The project blew up from a modest skeleton crew to a formidable set up in a short time. Pros and enthusiasts signed up for the job, each contributing to the movie in a specific way, making the process even more interesting and affecting the outcome in a very positive way. “At the beginning, when the team was small I personally spoke to friends and artists I knew were talented and passionate, but as the team grew I heavily relied on the judgment of our supervisors. Having experienced members on board was really helpful. Our animation supervisor Albert Barba (Illumination Macguff) was indispensible for reviewing animation reels and selecting fitting candidates and so were our simulation supervisor Nikita McKinder (ILM) and lighting supervisor Edouard Sisternas (Illumination Macguff). I also made sure to have a conversation with each candidate to explain our vision and production pipeline.”
Even at this the 11th hour, you can still join the “Being Good” team. The production is always on the look-out for new members, with openings depending on the production phases. The modeling work may be finished, but there is still need for simulation artists, render wranglers, Xgen specialists, marketing and renderfarm support. They are also currently working on an artbook that will require additional concept artist and illustrators to be added to the fold. The workloads vary and with them the working hours. Depending on your appetites you’ll be exposed to various stress to fun ratios. “If you are planning to join an existing project on one specific position, that will probably be quite an enjoyable amount of work that can be managed next to a full time job. If you are considering starting your own project though, make sure that you have the energy and passion to take it to the end. You will most certainly get to a point where you might feel overwhelmed and exhausted. I always felt that it was my responsibility to make sure everyone was doing ok on a professional and personal level. I communicate with every single member at least 3 times a week and I really feel it strengthens the team’s connection and spirit. Is it hard work? Definitely! There are weeks where I work 14 hours a day, that being said I know it’s totally worth it and that keeps me going.”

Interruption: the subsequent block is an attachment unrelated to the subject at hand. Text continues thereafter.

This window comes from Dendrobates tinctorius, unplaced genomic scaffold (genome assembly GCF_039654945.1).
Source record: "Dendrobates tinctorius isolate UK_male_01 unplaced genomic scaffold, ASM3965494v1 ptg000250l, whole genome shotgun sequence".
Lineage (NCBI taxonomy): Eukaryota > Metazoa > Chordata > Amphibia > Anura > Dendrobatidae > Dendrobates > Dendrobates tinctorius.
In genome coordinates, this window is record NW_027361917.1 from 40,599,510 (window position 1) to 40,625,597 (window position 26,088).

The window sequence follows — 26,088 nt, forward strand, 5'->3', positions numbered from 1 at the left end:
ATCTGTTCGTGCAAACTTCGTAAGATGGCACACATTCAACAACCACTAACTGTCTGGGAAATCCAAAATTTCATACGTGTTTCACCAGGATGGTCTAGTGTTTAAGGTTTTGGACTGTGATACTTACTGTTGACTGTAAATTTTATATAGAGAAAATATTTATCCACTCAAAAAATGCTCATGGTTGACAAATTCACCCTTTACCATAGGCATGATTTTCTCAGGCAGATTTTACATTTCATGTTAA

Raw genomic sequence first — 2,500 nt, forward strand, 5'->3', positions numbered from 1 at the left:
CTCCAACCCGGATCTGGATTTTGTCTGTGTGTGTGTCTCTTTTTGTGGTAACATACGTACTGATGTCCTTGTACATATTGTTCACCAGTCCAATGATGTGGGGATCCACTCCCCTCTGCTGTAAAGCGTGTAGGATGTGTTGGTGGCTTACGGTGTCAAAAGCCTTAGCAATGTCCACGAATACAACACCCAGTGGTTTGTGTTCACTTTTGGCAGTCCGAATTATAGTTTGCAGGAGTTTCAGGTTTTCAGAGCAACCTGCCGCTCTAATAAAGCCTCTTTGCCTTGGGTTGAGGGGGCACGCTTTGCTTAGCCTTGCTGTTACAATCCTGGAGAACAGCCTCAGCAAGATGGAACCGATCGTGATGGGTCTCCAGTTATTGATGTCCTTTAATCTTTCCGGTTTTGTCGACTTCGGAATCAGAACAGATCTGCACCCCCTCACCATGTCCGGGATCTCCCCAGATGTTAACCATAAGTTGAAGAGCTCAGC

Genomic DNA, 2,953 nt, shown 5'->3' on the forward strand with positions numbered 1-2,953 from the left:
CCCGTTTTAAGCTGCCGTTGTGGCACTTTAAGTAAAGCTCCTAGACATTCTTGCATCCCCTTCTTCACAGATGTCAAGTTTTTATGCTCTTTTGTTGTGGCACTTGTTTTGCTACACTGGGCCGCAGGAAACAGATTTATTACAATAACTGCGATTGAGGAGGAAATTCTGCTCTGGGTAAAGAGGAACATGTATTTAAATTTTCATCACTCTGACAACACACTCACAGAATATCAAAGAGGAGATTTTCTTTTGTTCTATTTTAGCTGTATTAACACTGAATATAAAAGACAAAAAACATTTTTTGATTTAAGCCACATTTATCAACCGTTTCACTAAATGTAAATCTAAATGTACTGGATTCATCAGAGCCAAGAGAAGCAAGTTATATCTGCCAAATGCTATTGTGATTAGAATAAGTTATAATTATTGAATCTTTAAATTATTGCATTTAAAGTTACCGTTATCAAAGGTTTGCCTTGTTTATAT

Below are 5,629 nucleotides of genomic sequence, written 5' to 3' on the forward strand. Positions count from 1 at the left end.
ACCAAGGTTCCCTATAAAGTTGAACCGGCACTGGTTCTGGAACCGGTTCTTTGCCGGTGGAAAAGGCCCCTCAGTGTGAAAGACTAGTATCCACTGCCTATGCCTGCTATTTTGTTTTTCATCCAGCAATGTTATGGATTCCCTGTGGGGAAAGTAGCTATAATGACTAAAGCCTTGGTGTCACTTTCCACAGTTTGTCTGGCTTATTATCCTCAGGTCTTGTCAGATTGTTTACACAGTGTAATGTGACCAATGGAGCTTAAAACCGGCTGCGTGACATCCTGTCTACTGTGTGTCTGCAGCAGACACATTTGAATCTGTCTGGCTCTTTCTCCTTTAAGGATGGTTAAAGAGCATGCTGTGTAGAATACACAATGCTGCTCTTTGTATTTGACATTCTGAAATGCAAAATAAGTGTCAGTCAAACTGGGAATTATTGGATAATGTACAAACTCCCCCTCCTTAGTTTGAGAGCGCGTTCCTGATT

The story of Embry, the protagonist of “Being Good”, is a story about identity. We asked the directoress to expand a bit on the origin and inspiration for the story. “A good friend of mine reminded me last year that good stories always come from personal experience. I have spent a lot of time living abroad, including Germany, Japan and the UK. During my time abroad I learned that perceptions of right and wrong can differ based on someone’s upbringing. “Being Good” is about Embry, a German girl that goes to live in her mother’s home country of Scotland where she faces various challenges. She’s a rebellious punk girl trying to find her identity and draw a line between right and wrong. This is where Mal and Ava come in as her conscience, voicing her inner conflict. I wanted to do a story that encourages people to be open to experiences and harness a wide world view. I have to admit that I can see several of my own character attributes in each character.”
From the first sketches of March 2016, “Being Good” has come a long way. The currently animated short will be presented at this year’s CTN as part of the Artella panel. It will be shown as proof of concept and subsequently head out on the road for projections at several festivals, next year. The creators are looking out for an opportunity to develop a full length feature. Depending on reactions, negotiations with sponsors and production companies, along with support from the community, “Being Good” will grow in scope and duration. At this time, the short is unfunded, with preparations under way to launch a Kickastarter campaign later this month to fund their renderfarm and allow the team to pay festival entrance fees. Some of the supporter perks are an impressive artbook, character 3D prints and insights into the production. Any involvement in the campaign will be greatly appreciated and an incredible help to the Artella based production. The plan is to go live within the next few weeks, reach out to anyone hip to what Jenny and company are trying to do and pitch the feature film idea in 2018. The followers and supporters will be in the loop.
Don’t forget that you can still contribute to the “Being Good”. Give a shout to Jenny Harder at firstname.lastname@example.org and make it happen. We wish everyone on board all the luck and send our congratulations for all the hard work and accomplishments so far. It’s always fun to support cool stuff. Now check out the trailer!